In one such organization I’ve heard of, there existed two separate networks. Everyone had two computers without external disk drives of any kind. Inserting a USB drive would not work, and trying to use one would instantly alert the sysadmins that a workstation was compromised. To get data from a different network, you needed to browse in a separate room, as workstations did not have access to the Internet.

    Once you found the data you needed, you could download it to a floppy disk and then hand the floppy over to a sysop. The sysop would copy the contents to a mirror folder, which would analyze the contents with every virus scanner imaginable before mirroring them to the development network. But that sync only occurred once per hour.

    Paranoid? Maybe. If you’re just selling widgets on a website, then probably. But if your organization is working on defense contracts or controls critical infrastructure like electrical grids, perhaps the paranoia is justified.

    The only truly secure computer is one that is disconnected from any and all networks, turned off, buried in the ground, and encased in concrete. But that computer isn’t terribly useful.

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  • Fallacy #3: Bandwidth is infinite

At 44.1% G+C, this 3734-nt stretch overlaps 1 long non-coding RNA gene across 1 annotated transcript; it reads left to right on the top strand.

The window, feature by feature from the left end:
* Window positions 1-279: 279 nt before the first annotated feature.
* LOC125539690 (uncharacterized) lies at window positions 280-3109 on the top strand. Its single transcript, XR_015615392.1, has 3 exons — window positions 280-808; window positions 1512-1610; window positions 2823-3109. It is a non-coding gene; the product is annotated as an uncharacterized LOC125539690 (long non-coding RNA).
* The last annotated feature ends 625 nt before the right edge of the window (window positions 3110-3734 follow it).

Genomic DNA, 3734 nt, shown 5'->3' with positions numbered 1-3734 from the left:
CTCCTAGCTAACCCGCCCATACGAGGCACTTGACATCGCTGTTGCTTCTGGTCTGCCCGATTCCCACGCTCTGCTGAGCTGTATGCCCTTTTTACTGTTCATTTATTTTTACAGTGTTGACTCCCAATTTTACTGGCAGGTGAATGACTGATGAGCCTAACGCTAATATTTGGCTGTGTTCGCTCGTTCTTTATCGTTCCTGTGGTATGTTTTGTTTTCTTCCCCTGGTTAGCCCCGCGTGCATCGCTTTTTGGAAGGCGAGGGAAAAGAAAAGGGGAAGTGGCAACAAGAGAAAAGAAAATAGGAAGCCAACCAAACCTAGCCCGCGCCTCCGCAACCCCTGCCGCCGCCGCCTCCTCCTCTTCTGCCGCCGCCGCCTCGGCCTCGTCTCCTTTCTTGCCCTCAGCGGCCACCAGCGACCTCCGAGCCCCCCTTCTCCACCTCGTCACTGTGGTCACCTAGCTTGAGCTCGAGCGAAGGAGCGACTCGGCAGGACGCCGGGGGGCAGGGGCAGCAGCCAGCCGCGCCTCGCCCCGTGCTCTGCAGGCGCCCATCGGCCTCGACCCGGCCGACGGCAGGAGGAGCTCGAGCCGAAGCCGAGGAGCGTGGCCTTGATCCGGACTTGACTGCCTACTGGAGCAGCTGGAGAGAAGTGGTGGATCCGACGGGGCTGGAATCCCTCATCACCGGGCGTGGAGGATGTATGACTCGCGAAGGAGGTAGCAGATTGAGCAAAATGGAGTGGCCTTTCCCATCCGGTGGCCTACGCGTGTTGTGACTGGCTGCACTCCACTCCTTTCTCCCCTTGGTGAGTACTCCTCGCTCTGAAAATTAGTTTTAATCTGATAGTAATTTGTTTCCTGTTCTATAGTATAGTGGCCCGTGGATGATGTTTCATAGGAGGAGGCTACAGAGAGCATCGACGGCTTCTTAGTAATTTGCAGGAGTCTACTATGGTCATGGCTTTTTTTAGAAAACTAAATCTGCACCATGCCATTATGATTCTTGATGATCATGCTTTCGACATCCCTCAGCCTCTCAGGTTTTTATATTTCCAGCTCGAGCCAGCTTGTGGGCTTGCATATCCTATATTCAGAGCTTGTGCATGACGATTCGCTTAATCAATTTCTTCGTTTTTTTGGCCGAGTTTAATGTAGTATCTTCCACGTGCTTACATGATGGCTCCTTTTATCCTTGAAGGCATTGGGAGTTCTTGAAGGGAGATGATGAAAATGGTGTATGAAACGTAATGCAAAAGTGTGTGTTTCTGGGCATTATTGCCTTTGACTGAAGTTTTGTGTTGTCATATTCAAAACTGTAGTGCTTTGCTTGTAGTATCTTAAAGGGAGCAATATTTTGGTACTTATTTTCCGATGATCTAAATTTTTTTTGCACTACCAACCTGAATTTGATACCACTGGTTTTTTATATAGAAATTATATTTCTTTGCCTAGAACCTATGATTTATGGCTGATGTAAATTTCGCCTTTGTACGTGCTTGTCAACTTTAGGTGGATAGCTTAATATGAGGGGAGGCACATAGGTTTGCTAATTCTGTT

Everyone who is old enough to remember the sound of connecting to the Internet with a dial-up modem or of AOL announcing that “You’ve got mail” is acutely aware that there is an upper limit to how fast something can be downloaded, and it never seems to be as fast as we would like it.

    The availability of bandwidth increases at a staggering rate, but we’re never happy. We now live in an age when it’s possible to stream high definition TV, and yet we are not satisfied. We become annoyed when we run a speed test on our broadband provider only to find that, on a good day, we are getting maybe half of the rated download speed we are paying for, and the upload speed is likely much worse. We amaze ourselves by our ability to have a real-time video conversation with someone on the other side of the world, but then react with extreme frustration when the connection quality starts to dip and we must ask “are you there?” to a face that has frozen.